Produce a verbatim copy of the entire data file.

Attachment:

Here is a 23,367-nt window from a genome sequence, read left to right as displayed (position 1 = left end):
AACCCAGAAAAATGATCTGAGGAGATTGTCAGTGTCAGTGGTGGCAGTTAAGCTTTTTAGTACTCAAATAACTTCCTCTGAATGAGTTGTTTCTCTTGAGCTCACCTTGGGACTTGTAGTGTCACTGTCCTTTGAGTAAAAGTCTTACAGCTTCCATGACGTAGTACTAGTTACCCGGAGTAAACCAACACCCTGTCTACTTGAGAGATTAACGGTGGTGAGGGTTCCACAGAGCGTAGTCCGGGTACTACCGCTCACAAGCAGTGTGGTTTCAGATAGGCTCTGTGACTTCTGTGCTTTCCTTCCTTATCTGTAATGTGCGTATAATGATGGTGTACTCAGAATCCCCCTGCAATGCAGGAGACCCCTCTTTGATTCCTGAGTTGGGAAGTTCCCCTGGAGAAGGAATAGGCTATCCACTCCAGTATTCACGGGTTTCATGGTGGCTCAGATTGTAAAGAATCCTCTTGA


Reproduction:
Here is a 23,367-nt window from a genome sequence, read left to right as displayed (position 1 = left end):
AACCCAGAAAAATGATCTGAGGAGATTGTCAGTGTCAGTGGTGGCAGTTAAGCTTTTTAGTACTCAAATAACTTCCTCTGAATGAGTTGTTTCTCTTGAGCTCACCTTGGGACTTGTAGTGTCACTGTCCTTTGAGTAAAAGTCTTACAGCTTCCATGACGTAGTACTAGTTACCCGGAGTAAACCAACACCCTGTCTACTTGAGAGATTAACGGTGGTGAGGGTTCCACAGAGCGTAGTCCGGGTACTACCGCTCACAAGCAGTGTGGTTTCAGATAGGCTCTGTGACTTCTGTGCTTTCCTTCCTTATCTGTAATGTGCGTATAATGATGGTGTACTCAGAATCCCCCTGCAATGCAGGAGACCCCTCTTTGATTCCTGAGTTGGGAAGTTCCCCTGGAGAAGGAATAGGCTATCCACTCCAGTATTCACGGGTTTCATGGTGGCTCAGATTGTAAAGAATCCTCTTGA